Copyright © by Len Holman, 1/14/11
The recent, scary, unexpected—but predictably and alarmingly media-worthy—news is that China’s military has a prototype stealth fighter plane, way ahead of the projected time our intelligence people had estimated it would. It’s not unexpected or scary that China has a stealth fighter said to be very good. It’s not scary because China is already scary, and it’s not unexpected because China wants to be HSIA (Hot Stuff In Asia) and she can’t do that without a decent stealth fighter. It IS newsworthy because China is our on-going bogeyman. You probably thought it was Hugo Chavez or Kim Jong Il or that crazy guy in Iran, but China plays its part very well, and its continuing shadow has—as the show biz folks say—legs.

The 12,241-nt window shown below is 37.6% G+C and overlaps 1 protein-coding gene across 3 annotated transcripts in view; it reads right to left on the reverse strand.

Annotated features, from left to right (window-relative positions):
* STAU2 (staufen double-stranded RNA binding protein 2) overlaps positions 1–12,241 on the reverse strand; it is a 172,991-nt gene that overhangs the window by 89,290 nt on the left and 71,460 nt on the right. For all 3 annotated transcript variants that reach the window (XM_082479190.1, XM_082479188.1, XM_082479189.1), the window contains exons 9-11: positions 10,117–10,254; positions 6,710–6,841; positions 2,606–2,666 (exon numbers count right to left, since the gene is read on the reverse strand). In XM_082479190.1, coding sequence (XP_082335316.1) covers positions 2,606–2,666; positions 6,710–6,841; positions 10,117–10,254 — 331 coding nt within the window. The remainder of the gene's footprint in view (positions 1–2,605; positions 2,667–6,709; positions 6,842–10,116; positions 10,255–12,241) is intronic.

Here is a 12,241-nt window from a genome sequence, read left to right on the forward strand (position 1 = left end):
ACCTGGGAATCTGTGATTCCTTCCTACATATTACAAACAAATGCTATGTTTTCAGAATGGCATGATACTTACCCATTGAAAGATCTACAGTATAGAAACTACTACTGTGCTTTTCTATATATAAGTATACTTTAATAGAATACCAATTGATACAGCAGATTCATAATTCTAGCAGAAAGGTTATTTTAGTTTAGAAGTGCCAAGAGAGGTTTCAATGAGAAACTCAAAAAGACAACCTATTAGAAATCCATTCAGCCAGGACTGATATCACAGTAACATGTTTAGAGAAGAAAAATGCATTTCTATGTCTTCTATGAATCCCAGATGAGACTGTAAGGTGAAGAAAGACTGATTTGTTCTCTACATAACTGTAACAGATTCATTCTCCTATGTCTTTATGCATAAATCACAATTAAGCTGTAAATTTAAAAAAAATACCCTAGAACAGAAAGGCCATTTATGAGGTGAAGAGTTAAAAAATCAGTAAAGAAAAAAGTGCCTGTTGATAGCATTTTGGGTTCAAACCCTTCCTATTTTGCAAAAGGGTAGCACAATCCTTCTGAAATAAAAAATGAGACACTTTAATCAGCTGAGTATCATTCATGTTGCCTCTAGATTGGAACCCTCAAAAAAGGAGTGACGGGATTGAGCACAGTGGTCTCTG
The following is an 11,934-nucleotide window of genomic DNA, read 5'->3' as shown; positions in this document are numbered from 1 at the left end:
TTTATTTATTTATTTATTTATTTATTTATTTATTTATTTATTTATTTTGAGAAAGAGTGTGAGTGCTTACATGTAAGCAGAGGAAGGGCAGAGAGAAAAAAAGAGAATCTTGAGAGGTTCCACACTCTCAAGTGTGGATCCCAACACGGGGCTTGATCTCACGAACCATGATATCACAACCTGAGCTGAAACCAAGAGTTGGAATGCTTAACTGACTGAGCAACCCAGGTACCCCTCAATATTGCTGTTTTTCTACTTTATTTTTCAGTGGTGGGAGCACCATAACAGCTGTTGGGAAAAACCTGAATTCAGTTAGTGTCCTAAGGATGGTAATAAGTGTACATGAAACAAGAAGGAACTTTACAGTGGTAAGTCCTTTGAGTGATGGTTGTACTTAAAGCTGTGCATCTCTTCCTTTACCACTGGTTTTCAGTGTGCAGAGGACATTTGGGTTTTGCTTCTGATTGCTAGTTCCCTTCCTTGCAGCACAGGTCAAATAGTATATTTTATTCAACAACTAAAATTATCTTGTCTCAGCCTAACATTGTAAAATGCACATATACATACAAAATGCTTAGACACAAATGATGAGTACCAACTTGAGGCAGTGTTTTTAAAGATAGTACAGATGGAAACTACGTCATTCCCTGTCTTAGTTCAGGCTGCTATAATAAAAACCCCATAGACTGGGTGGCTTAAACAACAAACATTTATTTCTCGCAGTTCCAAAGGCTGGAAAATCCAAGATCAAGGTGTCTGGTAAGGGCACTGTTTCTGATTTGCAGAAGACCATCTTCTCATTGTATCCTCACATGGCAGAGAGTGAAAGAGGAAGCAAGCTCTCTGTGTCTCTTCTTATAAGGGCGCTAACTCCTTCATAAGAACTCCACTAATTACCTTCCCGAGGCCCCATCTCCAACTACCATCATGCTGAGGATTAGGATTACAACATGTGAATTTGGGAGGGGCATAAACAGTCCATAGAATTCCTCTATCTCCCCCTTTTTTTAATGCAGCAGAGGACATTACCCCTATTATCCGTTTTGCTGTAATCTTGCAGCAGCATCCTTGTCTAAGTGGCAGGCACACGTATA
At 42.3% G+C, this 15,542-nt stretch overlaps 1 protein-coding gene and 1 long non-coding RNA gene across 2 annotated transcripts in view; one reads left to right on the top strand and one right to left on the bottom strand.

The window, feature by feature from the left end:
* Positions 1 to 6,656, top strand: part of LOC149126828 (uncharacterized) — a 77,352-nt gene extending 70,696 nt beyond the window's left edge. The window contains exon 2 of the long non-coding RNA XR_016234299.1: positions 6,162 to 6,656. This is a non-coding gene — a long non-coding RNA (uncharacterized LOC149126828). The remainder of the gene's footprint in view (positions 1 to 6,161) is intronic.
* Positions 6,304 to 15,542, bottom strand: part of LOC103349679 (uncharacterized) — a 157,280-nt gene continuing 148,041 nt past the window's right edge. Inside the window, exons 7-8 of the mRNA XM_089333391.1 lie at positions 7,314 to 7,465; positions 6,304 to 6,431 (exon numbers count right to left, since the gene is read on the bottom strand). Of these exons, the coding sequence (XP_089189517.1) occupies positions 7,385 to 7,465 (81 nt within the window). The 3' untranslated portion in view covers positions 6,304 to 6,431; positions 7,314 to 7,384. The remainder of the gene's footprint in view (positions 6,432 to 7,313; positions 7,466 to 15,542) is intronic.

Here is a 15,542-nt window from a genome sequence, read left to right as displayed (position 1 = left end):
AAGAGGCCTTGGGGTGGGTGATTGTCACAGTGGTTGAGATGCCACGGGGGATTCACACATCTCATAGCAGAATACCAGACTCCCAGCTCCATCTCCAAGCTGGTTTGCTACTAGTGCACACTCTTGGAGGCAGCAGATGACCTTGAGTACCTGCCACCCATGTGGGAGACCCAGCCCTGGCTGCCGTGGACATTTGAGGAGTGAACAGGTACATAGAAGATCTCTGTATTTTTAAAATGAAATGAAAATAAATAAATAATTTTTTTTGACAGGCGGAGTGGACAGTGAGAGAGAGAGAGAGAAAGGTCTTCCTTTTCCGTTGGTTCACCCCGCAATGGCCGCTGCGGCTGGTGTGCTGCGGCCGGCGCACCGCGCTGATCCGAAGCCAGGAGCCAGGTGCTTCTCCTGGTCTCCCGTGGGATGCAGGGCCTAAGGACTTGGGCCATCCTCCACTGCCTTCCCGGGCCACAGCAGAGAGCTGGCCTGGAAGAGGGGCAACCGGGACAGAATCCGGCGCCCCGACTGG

This country has always been very good at creating monsters out of people and nations we don’t agree with. China is constantly used as that Evil we all love to hate, the monster on the screen we cover our eyes against when the music gets scary, but peek through our fingers anyway, that bloody car wreck on the freeway that is so horrendous and is such a gory exemplar of bad and inattentive driving, or bad luck, but for which we slow down to see and relish every carmine moment. China’s power to scare us is based on the overpowering publicity we give it. Every newspaper, web site, journal—every place Americans get their information—has the “latest” bad news about China: they’re using so much cement, the rest of the world won’t have enough to build strip malls; they use so much coal that the climate will dramatically change in two years and polar bears will be using pools in Beverly Hills to stay cool; China has so many people they could afford to be nuked and not miss the hundreds of thousands killed in a strike; China has designs on all of Asia and threatens the American Navy’s way of life. Iran is also a target of our invective, but they are fooling around with nukes and that makes them less amenable to bullying words. But stay tuned for this—Iran invective is picking up.